Brainpool and its members are brave people. From Malmö, in Southern Sweden, this guitar-driven retro rock band is trying to change the world with every note they put to paper. Oh, excuse me. David, Brainpool's singer says, "we don't plan to change the world, but we do all we can." It's a very interesting statement coming from a band that didn't used to have even an inkling of those thoughts in mind. They used to be a straightforward pop band singing to pre-teens. Brainpool's history is definitely one of major transformations.
They got together in 1991 with their original lineup-the same as it is today, but minus singer Janne Kask, who quit in 1997. Today's Brainpool is David Birde, vocals, Christoffer Lundquist, bass and production, and Jens Jansson, drums. At their inception, they were actually a pop band on a major label. They were with Epic in Sweden when they were much younger, and as young chaps would have it, they loved the good money, luxury and the attention. The guys weren't thinking in depth about any messages they may or may not have been sending.
From 1994-96 they put out three pop records; Soda, Painkiller, and Stay Free respectively. Their tone changed drastically with You Are Here in 1999, with the departure of the original singer. But, the band stayed with Epic Records.
After this, not only their tone, but their entire identity underwent a face lift. "We realized our audience was getting younger. We were 26, we were smelly and unshaven and drunk. There were 11 and 12 year old fans who wanted a hug, we just thought it was so wrong, that's when we realized we had to do something else," says David. It was time for their music to reach the level of maturity that they were at.
So, in 2000, Brainpool began working on their album Junk, going where few bands dared to go by creating it as a rock opera. David wrote the story, and according to Christoffer, David isn't a bit afraid if the album is too preachy or political. All the songs on the album are pieces of a story about monetary greed. Brainpool says they were drawing attention to the way the attitudes of people changed from an interest in helping one another and worrying about everyone's well-being, to just focusing on how much money and possessions they could amass for themselves.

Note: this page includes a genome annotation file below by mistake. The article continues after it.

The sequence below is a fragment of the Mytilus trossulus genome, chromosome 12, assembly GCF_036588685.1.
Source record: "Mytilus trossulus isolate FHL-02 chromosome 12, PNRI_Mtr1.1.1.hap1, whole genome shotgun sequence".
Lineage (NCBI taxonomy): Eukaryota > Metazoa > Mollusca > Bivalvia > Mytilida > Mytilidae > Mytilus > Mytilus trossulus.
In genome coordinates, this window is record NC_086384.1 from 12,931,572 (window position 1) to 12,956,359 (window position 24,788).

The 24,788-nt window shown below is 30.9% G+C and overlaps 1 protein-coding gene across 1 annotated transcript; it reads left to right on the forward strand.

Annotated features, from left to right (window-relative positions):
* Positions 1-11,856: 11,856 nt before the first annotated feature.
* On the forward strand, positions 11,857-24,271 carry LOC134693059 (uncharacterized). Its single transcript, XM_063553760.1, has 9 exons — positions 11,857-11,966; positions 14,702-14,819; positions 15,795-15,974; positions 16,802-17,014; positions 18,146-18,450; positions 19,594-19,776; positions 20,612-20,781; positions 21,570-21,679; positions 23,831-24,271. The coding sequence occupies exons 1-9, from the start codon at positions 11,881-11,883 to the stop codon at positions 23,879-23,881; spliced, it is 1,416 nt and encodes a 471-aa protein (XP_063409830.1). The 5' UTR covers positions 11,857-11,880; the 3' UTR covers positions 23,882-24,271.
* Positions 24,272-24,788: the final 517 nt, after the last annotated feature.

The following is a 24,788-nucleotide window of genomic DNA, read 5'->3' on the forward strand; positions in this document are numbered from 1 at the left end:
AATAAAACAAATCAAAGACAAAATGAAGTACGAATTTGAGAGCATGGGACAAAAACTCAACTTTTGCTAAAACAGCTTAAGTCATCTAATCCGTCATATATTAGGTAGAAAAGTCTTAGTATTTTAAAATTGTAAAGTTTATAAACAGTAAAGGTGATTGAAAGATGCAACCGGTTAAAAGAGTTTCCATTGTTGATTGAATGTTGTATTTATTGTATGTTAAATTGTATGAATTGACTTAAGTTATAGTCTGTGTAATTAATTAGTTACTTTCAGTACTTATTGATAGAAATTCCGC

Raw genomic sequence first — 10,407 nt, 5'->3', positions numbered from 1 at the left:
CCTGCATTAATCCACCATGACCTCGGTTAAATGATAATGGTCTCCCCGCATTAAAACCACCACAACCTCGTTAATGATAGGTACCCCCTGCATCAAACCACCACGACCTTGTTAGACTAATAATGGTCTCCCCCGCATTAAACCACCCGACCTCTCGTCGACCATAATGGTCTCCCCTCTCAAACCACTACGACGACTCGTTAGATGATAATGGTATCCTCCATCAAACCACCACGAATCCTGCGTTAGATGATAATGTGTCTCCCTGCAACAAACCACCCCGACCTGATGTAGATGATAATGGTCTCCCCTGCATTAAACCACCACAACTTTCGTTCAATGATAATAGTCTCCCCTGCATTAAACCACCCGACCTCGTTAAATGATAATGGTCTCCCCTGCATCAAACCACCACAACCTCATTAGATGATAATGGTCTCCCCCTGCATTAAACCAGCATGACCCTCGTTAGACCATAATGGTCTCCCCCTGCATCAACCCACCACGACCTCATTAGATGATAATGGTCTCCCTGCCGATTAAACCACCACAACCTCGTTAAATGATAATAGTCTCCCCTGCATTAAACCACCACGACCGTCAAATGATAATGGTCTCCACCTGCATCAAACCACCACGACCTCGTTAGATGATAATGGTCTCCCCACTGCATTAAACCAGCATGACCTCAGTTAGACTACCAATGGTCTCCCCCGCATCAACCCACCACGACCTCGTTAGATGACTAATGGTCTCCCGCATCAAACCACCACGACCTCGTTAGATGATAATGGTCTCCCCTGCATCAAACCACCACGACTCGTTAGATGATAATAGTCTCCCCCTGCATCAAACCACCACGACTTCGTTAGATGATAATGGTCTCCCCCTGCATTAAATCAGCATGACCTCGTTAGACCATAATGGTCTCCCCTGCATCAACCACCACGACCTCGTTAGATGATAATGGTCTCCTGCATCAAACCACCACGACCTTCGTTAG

David was working at an advertising agency when he wrote the record, and thus was right in the middle of the fray. In the rock opera, the mega corporation "Junk, Inc." takes over the world to assure that everything is mass-produced. For example they transform Brainpool unwillingly into "Junkpool." The band isn't afraid to admit that some of the characters in this opera are based on them.
Appropriate to the theme of the two-disc set, Brainpool broke free from Epic Records and released this on their own label, Junk Musik. While enjoying a different type of success than their pop music days, Brainpool have been privileged enough to try even weightier things, such as performing their rock opera with Sweden's Malmö Symphonic Orchestra.
This gig motivated them to finally finish the album version of Junk, which they did in September 2004. David admits that Junk probably would've still been in the works otherwise. The Malmö concert was broadcasted on Swedish National Radio and television, featured 60 classically trained musicians, and brought 10,000 people in attendance. The 9 pm news was even postponed in order for it to air, which is unheard of in Sweden.
Junk - A Rock Opera sounds like the perfect collision of David Bowie, The Who, The Clash, Pink Floyd, Roxy Music, and T. Rex. The songs are so catchy it should be illegal, the production is huge, and the record guaranteed to change your mind about where rock music is going.
For more information and to see the new video, visit http://www.brainpool.nu.